Posted by: adbhutam | September 9, 2009

The Bhagavadgita, the forerunner of Relativity

ShrIgurubhyo namaH

The inevitability of specifying two levels of reality, the relative and the absolute, is a distinctive feature of any search for truth.  This is typical of Vedanta where the state of bondage is taught as the relative one and that of liberation as the absolute one.  The method of the Vedanta is to take the seeker from the ‘known’ to the ‘unknown’.  This is so because, unless one is shown how the unknown is ‘related’ to the known, there is no way the transcendental unknown is grasped even intellectually.

In the Bhagavadgita (2. 69) we find a deeply significant verse:

या निशा सर्वभूतानां तस्यां जागर्ति संयमी ।

यस्यां जाग्रति भूतानि सा निशा पश्यतो मुनेः ॥

[What is night for all beings, therein the self-controlled Sage is awake.  Where all beings are awake, that is the night of the Sage who sees.]

In this verse we see the relative-absolute divide prominently laid out.  The relative plane is that one where the ignorant beings live in bondage.  They are not even aware of an absolute state that transcends the state that alone they consider as real.  How is this inferred?  By the word ‘night’.  The word ‘night’ signifies darkness, of ignorance.  Those in bondage are ignorant of a state called liberation.  For them, what they know is where they are ‘awake’.  The state of liberation is the unknown ‘night’ for them.  Quite interestingly, the word ‘nishaa’ meaning ‘night’ occurring for the second time in the verse has a special connotation.  It is not used in the same sense of ‘ignorance’ as is in the first occurrence.  Here it means: From the Self-realized sage’s viewpoint, the world of bondage is just unreal, born of ignorance.  In simple terms: For the ignorant beings, the state of liberation is non-existent, because they are unaware if its existence and for the liberated sage, the state of bondage does not really exist.  It is the superimposed snake for he has known the substratum rope.  Shankaracharya says in His commentary for this verse:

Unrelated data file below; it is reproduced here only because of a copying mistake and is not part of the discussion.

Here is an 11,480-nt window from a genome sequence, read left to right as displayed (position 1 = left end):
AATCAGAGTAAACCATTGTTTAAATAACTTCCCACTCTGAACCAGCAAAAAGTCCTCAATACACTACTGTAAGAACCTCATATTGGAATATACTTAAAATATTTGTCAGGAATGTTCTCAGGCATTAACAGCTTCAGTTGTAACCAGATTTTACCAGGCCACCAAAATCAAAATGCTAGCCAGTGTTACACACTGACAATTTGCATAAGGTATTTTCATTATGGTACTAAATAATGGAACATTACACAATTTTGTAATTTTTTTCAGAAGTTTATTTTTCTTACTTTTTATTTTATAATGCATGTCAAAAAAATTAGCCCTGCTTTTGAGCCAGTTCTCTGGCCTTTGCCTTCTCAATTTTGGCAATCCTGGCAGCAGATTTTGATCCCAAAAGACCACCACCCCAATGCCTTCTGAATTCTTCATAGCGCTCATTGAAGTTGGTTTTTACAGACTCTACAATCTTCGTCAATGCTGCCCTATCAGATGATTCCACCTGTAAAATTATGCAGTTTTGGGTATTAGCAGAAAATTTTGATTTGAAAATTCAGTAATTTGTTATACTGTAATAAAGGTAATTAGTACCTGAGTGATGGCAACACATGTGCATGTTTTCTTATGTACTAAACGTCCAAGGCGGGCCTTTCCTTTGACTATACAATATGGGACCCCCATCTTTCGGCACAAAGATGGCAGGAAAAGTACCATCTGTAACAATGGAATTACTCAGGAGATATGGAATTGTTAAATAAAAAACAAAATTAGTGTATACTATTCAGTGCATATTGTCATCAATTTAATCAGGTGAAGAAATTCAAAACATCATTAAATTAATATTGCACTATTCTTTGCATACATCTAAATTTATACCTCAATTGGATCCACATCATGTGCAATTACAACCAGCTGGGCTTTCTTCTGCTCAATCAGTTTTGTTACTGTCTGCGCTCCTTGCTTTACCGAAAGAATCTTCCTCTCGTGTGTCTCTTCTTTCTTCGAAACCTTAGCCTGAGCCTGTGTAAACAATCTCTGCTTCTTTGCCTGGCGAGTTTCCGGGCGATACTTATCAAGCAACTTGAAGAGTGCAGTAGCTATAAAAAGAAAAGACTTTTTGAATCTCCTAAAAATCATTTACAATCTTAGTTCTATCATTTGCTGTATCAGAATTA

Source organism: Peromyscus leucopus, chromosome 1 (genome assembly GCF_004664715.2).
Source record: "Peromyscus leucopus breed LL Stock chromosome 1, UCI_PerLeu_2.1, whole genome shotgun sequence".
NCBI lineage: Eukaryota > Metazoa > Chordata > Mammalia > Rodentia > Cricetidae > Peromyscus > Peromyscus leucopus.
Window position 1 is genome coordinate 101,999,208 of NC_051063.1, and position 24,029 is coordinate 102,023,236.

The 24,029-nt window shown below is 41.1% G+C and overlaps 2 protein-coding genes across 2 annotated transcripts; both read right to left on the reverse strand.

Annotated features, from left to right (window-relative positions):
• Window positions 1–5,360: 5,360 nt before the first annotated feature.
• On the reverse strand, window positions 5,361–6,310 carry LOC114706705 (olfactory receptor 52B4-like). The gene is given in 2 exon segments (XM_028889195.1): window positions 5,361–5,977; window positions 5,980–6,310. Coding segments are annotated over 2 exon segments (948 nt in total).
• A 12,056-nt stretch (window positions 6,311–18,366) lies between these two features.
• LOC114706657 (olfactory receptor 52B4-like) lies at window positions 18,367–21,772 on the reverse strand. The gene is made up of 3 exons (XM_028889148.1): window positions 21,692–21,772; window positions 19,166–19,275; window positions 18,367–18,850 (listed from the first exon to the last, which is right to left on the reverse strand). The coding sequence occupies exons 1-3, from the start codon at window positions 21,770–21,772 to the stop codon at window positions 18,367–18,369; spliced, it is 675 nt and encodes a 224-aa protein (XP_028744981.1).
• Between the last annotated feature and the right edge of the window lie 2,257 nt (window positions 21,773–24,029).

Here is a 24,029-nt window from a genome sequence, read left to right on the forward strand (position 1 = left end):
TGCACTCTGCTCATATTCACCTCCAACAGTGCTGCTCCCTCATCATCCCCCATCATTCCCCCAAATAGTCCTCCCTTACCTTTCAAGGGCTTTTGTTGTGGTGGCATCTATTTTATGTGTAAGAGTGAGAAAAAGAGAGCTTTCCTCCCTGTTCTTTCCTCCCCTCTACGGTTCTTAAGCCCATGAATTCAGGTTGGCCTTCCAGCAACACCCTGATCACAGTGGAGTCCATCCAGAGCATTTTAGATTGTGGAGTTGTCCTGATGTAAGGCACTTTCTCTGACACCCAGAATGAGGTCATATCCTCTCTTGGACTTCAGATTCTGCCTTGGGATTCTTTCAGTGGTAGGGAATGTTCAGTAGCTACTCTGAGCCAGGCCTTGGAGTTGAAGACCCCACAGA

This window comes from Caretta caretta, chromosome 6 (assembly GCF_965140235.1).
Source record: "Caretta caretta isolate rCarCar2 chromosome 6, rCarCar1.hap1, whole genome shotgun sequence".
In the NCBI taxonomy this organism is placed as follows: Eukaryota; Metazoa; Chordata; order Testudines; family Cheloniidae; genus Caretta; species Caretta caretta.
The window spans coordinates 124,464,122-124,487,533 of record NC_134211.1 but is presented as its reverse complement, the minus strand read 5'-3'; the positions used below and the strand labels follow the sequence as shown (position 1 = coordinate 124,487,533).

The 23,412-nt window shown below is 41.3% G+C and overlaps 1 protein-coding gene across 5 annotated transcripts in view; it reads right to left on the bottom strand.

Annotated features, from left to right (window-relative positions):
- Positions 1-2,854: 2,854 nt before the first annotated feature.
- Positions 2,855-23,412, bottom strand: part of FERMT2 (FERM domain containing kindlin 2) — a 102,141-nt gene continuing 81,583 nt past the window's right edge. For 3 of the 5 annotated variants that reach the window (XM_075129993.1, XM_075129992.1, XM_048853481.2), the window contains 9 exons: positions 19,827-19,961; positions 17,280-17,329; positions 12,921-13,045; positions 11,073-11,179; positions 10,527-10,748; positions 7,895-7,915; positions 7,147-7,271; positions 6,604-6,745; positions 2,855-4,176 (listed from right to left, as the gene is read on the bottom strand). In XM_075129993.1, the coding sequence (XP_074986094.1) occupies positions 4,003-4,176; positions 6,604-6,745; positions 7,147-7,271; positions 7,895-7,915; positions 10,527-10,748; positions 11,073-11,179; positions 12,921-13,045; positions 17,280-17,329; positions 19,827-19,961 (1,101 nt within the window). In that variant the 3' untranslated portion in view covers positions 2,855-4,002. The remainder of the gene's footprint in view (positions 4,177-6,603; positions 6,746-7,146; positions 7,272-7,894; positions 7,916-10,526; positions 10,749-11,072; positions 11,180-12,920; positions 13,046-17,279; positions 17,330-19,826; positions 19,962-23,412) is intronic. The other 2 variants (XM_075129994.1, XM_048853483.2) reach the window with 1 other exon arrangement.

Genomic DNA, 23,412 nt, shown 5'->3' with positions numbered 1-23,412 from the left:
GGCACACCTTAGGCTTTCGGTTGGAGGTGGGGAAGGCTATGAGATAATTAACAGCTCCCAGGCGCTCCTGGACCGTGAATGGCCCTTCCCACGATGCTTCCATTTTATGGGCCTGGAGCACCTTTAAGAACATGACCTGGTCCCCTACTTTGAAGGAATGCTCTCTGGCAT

// …to all beings who are ignorant and who correspond to night-wanderers, the Supreme Reality is dark, is like night; for it is not accessible to those whose minds are not in It.  With reference to that Supreme Reality, the self-restrained Yogin who has subdued the senses, and who has shaken off the sleep of Avidya (nescience), is fully awake.  When all beings are said to be awake, i.e., when all beings, who in reality sleep in the night of ignorance, imbued with the distinct notions of perceiver and things perceived, are as it were mere dreamers in sleep at night, – that state is night in the eye of the sage who knows the Supreme Reality; for it is nescience itself. //

The above commentary brings to the fore two viewpoints:  the avidyA dRShTi  and the vidyA dRshTi.  The Scripture speaks about both these viewpoints and holds out the latter as the goal attainable, to be attained.  It speaks of the ignorant viewpoint only to inform us what is it that is to be given up.  In this discourse, the creation of the world, the variety in beings, the nature of the ignorant beings, the goals that they seek, the means that they employ to attain them, what worlds they attain as a result of action, etc. is spoken of in detail to ultimately show that it is misery.  This is called ‘prapancha’ or ‘samsAra varNanam’.

The scripture places before the aspirant the nature of the absolute state of liberation, the means to be employed to attain that goal, etc. with a view to show it as contrasting the ignorant state of bondage.  This is called ‘prapanchopashamam’, the complete absence of the created world in the moksha varNanam.

From the scriptural delineation of the two contrasting viewpoints of prapancha and its negation, the purport of the scriptural teaching is: the created universe of ignorant beings is an unreal appearance on the locus of the unnegatable Truth,  Brahman, (the Turiya of the Mandukya Upanishad).